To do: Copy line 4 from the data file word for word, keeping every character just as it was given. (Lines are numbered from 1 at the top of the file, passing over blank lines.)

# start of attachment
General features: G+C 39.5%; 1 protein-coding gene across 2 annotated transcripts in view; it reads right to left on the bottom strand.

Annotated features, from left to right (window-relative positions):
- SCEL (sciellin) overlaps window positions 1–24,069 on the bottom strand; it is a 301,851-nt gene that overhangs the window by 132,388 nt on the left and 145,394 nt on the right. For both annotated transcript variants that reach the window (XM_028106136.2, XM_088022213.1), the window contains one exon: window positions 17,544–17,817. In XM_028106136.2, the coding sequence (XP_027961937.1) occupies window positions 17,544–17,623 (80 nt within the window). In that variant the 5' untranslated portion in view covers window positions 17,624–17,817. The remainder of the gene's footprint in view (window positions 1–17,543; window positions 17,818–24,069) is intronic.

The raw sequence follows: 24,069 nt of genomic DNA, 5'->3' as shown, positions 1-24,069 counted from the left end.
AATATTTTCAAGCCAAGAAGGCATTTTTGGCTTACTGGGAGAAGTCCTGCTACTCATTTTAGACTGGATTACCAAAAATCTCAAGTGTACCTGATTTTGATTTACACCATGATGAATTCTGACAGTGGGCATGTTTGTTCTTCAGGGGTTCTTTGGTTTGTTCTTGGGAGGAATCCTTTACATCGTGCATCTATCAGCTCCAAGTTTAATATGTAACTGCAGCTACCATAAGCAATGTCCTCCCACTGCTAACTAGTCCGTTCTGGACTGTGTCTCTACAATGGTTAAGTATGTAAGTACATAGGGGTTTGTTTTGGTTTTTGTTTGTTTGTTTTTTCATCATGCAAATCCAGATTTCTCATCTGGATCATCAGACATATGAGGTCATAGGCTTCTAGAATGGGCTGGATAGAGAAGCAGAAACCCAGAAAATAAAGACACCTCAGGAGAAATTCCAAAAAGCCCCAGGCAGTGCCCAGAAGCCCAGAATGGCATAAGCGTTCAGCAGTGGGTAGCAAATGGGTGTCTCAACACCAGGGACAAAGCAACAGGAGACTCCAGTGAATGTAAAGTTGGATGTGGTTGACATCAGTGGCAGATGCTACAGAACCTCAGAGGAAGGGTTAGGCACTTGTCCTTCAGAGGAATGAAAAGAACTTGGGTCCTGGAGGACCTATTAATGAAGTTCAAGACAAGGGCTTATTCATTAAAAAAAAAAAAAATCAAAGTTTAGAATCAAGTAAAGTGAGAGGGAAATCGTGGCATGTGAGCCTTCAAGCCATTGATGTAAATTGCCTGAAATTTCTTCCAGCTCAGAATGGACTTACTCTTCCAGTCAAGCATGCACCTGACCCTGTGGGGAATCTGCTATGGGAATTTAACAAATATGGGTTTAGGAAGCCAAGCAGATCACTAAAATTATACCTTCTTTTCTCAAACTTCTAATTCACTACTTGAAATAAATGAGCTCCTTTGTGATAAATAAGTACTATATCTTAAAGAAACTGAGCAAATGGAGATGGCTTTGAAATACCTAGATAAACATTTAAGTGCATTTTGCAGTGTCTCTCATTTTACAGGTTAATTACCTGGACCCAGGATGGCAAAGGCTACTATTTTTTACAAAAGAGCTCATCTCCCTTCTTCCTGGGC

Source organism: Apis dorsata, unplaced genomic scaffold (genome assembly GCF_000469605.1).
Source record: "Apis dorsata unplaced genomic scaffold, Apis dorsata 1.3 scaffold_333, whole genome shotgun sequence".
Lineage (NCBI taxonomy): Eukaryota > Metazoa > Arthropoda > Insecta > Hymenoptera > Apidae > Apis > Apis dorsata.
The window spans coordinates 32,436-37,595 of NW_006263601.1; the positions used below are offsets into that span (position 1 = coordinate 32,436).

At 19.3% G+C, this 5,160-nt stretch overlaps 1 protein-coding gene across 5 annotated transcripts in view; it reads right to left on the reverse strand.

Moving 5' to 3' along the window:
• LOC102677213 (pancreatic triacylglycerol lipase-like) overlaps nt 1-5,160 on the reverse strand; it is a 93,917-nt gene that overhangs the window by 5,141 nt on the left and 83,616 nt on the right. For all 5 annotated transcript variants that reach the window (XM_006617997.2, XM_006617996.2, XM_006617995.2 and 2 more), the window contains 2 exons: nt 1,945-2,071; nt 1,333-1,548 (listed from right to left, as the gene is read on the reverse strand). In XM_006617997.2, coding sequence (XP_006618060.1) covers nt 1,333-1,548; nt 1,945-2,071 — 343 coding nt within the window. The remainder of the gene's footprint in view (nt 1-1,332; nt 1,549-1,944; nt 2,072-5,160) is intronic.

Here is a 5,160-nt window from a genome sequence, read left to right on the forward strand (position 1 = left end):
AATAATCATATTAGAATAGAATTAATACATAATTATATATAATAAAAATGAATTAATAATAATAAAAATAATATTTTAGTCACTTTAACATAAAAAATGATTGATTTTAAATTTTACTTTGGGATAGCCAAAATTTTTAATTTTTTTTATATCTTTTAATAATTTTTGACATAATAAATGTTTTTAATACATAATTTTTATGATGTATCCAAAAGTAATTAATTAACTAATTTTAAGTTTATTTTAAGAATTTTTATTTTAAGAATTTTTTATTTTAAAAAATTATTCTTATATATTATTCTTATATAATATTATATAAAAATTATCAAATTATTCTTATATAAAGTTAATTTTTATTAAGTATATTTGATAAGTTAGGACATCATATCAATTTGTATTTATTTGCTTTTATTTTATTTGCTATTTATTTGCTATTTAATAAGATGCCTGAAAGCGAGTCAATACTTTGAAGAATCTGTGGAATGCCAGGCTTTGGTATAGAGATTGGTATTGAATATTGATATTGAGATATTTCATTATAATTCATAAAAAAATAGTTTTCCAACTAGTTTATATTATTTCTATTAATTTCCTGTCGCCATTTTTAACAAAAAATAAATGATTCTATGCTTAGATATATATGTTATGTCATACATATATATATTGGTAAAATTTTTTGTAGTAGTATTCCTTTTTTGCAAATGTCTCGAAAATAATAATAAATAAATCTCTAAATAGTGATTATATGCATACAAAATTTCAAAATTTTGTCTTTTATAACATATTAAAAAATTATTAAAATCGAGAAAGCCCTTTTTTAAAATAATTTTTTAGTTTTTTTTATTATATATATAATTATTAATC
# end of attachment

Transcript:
The raw sequence follows: 24,069 nt of genomic DNA, 5'->3' as shown, positions 1-24,069 counted from the left end.